I love to wear certain designers: Burberry, Tahari, Michael Kors, Hermes – and I aspire to wear others: Chanel, Oscar de la Renta, Marchesa.
What does this say? Am I trying to impress people with designer duds? Is it a show of wealth (ha!) or status? Am I trying to make other people feel inferior?
D) None of the above.
I wear designer fashion because of the way in which it makes me feel. There’s something empowering about carrying a Burberry handbag, or stepping out in Chanel shoes. They give me a boost of confidence and a sense of invincibility that I can’t quite explain.
If I have an important client meeting, my Hermes scarves help me feel confident. If I am attending a glamorous social event, my Chanel lapel pin is the finishing touch.
Designer labels are about me and my relationship with my fashion. I know that sounds weird, but it’s true. I really don’t care if anyone knows, or even notices, the designers I’m wearing.
They’re for me. And I’m worth it.*
(*with apologies to L’Oreal).
One of my favourite shows is “Say Yes to the Dress,” a guilty pleasure, I know. I love when women find their fashion sense and happily say yes to a dress that truly makes them feel beautiful.
This led me to wonder why ALL of our outfits don’t give us the same feeling. Now, we obviously can’t wear flouncy white ballgowns every day, but surely our clothes should make us feel special, pretty, confident…every day.
As I pondered this, I considered the process a bride goes through to choosing her dress. Perhaps we should give the same time and attention to every item in our wardrobes that brides give to selecting their wedding dresses. Here’s what brides do that most women don’t when shopping for everyday clothes:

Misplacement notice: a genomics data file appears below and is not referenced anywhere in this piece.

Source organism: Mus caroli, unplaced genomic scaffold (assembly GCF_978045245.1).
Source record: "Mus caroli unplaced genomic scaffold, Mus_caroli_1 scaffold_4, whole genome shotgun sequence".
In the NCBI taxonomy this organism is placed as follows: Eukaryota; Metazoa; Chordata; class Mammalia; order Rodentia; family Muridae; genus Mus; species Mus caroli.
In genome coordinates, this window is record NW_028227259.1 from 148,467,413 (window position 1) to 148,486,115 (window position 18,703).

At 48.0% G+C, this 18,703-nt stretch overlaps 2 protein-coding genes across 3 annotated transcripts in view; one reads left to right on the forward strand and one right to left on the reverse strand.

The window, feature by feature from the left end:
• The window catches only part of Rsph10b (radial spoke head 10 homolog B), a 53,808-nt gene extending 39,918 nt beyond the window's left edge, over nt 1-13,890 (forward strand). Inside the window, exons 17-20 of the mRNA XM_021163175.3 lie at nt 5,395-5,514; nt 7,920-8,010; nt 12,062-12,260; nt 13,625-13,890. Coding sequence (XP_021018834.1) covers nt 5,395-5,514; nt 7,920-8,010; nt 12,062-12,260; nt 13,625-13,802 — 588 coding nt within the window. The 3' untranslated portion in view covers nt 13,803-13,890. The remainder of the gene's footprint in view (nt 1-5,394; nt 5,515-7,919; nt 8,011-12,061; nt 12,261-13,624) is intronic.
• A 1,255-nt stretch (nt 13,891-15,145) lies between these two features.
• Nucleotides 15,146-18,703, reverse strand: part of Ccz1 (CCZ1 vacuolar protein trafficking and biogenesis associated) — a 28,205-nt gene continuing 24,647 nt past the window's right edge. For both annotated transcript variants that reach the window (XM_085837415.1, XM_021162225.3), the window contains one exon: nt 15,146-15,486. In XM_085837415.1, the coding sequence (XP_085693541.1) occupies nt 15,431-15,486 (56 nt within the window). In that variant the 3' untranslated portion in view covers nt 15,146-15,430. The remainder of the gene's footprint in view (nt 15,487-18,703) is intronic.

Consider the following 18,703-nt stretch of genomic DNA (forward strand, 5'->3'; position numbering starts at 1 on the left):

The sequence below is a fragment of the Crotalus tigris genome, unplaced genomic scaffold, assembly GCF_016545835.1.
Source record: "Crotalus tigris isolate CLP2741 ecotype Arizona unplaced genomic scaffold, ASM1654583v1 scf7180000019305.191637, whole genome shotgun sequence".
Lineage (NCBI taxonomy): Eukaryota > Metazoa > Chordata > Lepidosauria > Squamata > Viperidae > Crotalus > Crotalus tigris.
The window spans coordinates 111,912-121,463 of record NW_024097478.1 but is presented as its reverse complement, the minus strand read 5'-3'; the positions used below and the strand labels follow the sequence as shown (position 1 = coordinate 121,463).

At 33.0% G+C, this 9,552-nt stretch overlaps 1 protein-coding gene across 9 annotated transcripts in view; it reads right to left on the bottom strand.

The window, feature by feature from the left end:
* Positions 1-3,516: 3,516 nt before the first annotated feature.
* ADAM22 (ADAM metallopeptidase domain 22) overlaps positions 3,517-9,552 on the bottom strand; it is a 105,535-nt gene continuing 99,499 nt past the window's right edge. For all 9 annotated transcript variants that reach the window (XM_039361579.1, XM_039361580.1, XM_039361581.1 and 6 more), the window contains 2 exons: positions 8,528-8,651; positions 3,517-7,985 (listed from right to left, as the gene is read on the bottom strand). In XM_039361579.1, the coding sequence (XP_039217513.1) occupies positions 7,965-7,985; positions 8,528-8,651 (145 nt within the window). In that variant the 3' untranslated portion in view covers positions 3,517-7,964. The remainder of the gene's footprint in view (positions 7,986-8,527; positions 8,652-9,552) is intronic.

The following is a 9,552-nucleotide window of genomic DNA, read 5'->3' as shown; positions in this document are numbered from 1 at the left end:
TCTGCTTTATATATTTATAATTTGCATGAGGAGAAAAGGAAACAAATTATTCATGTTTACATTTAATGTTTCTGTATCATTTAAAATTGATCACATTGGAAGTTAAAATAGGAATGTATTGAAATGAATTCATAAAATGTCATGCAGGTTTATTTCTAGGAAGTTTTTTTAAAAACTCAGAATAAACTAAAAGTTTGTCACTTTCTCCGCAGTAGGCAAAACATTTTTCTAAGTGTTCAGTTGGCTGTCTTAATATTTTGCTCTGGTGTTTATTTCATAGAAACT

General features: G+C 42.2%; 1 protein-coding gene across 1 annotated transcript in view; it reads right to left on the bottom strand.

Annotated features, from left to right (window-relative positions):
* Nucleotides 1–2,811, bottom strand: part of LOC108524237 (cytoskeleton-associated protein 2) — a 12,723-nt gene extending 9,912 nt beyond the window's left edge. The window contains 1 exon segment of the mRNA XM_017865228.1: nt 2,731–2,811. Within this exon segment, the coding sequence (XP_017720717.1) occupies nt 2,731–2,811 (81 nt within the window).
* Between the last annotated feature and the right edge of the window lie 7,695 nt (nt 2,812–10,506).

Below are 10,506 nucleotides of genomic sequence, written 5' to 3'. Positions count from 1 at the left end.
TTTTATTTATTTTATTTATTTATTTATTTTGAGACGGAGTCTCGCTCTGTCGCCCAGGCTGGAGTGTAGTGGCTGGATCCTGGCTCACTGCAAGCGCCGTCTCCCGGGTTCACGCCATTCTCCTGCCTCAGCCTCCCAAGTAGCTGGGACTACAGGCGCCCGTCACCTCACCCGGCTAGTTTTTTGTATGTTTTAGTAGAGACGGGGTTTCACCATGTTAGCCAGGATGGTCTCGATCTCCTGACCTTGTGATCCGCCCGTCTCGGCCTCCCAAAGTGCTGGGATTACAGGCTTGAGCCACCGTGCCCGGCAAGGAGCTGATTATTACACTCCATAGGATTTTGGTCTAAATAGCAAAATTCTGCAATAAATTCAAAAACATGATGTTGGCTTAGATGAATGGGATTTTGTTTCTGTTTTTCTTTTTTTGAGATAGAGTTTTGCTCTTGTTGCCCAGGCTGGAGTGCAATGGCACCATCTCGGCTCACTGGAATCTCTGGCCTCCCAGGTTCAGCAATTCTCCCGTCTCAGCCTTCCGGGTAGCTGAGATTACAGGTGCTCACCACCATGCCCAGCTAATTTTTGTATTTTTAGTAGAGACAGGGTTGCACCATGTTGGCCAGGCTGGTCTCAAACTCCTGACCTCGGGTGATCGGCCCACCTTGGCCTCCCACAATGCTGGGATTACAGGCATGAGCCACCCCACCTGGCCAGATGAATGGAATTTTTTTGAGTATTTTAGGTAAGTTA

- Try on several styles to see which one flatters our shapes
- Try on a style we wouldn’t normally choose
- Try on dresses without worrying about the size; instead, focusing on the fit
- Take a professional saleperson’s advice, and let the salesperson select options for us
- When trying on the dress, wear the undergarments and shoes we will wear on event day
- Accessorize to complete the look to see if it’s the right dress
- Get opinions from our friends
- Get the dress altered to fit
Perhaps if we did these things when shopping we would have bride-like experiences every day.
Just a thought.
One of the trends making a comeback this fall is rocker chic or punk. Can the mature woman wear this?
Let’s take a look at the trend as interpreted by Hudson’s Bay
Clearly, this collection is for younger women. But what can the mature woman take from this?
- Plaid – wear it as an accessory, blouse or shoes.
- Leather – wear one of the new moto jackets with denim or black skinny pants. Most mature women cannot pull off leather skirts or trousers anymore.